Saturday 29 October 2016

Poetry: Blake's titanic message can pop up anywhere...

Ulick O'Connor

Published 31/05/2015 | 02:30

William Blake
William Blake

A recent examination of the English composer Sir Hubert Parry's (1848-1918) musical work has revealed a vast amount of composition that has never been used before. Parry is known worldwide for his magnificent composition of the music for the choral song 'Jerusalem', which can leave you emptied with ecstasy each time you hear it.

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When he set to music the words to 'Jerusalem', which are the creation of the poet William Blake, he could not have known the effect it would have. He realised, however, that he found a way to render its titanic message in musical form.

The poem is based on a popular belief that Jesus may have one time in his life come to England. Blake's marvellous piece allows you to view through the imagination this wonderful conceit.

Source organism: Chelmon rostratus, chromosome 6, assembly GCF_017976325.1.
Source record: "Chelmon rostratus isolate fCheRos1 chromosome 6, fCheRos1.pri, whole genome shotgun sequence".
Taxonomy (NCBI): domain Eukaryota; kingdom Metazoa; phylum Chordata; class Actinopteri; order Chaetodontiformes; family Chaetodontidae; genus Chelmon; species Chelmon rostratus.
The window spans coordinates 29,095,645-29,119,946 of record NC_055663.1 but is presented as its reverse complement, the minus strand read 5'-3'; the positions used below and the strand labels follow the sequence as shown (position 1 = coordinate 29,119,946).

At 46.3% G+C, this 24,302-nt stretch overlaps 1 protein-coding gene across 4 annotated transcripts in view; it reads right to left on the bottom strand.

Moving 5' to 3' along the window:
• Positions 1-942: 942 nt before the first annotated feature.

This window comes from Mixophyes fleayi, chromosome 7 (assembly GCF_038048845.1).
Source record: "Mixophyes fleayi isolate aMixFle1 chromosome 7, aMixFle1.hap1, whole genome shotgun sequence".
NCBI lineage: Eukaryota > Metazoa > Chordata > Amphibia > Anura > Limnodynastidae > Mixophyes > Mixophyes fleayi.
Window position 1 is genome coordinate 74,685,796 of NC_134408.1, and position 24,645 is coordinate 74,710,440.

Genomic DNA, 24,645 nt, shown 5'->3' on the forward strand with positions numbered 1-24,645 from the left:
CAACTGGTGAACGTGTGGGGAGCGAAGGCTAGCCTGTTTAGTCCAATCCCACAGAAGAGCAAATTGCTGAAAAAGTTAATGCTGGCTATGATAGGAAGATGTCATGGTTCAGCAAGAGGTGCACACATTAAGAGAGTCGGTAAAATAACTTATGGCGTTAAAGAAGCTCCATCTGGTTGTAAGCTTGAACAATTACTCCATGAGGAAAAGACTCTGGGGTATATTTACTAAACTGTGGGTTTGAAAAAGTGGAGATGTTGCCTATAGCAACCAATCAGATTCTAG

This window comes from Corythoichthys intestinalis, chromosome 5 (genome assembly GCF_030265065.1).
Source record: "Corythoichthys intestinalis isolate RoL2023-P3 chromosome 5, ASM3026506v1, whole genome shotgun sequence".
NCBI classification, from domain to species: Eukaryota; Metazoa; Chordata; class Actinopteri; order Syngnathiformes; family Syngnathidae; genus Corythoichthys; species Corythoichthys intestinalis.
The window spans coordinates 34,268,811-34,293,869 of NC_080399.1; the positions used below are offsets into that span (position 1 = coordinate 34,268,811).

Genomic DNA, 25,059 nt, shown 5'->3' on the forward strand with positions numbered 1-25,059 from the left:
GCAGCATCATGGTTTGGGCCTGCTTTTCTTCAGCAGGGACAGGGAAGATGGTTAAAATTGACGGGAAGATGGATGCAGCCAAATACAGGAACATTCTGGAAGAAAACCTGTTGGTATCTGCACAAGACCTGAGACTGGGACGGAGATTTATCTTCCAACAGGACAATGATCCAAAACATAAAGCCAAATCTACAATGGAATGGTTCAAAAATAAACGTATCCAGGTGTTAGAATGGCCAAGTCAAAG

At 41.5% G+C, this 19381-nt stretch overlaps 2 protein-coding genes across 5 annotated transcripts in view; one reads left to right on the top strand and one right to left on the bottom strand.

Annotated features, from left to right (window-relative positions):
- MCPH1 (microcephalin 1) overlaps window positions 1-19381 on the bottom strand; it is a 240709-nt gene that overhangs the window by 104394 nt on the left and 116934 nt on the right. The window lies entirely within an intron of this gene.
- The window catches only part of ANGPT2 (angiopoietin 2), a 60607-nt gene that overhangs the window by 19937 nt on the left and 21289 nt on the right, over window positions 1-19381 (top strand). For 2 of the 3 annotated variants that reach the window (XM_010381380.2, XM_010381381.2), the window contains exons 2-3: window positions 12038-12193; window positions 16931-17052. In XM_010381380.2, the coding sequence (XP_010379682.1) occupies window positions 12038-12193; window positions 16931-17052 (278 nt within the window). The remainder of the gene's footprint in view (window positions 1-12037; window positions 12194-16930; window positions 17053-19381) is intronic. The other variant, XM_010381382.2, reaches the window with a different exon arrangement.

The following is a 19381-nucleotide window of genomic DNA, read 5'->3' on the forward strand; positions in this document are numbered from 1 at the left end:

Whisper - Blake had an Irish connection. His grandfather was James O'Neill, so it's not impossible that Blake allowed something of the Celtic side of his personality to express itself through the poem.

Let me warn you though, if you learn the poem by heart, it can pop up anywhere just as you are you are checking your weekly bank account for instance.


And did those feet in ancient time

Walk upon England's mountains green?

And was the holy Lamb of God

On England's pleasant pastures seen?

And did the Countenance Divine

Shine forth upon our clouded hills?

And was Jerusalem builded here

Among these dark Satanic Mills?

Bring me my bow of burning gold!

Bring me my arrows of desire!

Bring me my spear! O clouds, unfold!

Bring me my chariot of fire!

I will not cease from mental fight,

Nor shall my sword sleep in my hand,

Till we have built Jerusalem

In England's green and pleasant land.

William Blake 1757-1827

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